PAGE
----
White Lotus yet again shattered the myth of “likeability,” a forceful rebuke to every exec and studio note giver who has ever complained about there being “no one to root for.” None of these characters especially seemed like people you’d want to succeed or even necessarily to hang out with in real life (we call that “pulling a reverse Ted Lasso“). But it didn’t matter. Because that never matters, really. We don’t need “heroes” for a story to be compelling, just characters, fully fleshed out and recognizable in both their triumphs and their failings.
And in the end, White gave the happy ending (a sort of bittersweet and ironic one) to its most initially throwaway character — Quinn, the 16-year-old dirtbag incel, such an afterthought to everyone around him that his own family forces him to sleep outside. Fred Hechinger so perfectly embodied “creepy brother” that he was basically a sight gag.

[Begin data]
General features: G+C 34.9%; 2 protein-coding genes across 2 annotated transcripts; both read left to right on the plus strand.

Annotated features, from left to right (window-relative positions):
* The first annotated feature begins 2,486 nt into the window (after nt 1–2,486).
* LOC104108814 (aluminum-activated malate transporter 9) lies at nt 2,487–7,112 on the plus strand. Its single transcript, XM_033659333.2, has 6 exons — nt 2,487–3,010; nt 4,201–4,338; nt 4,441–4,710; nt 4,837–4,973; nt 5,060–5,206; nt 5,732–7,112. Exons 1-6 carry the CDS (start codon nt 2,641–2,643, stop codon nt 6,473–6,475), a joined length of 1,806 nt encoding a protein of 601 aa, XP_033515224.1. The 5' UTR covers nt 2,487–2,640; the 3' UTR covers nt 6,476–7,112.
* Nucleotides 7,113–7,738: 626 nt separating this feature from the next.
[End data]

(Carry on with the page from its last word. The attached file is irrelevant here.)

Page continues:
Even after Armond bled out and Rachel locked herself back into what would surely be unfulfilling marriage (defying easy catharsis to the point that I was actually shouting at the TV), Quinn was the one who got to paddle out into the sunset. It was both a triumph and a tragedy, an ending and a beginning, the perfect bittersweet note for a show to go out on. “Good” or “bad,” Mike White wrote every character as if they mattered. He proved that it’s possible to do that even in a comedy, or a whodunnit; that it only makes the funny parts funnier and the sad parts sadder.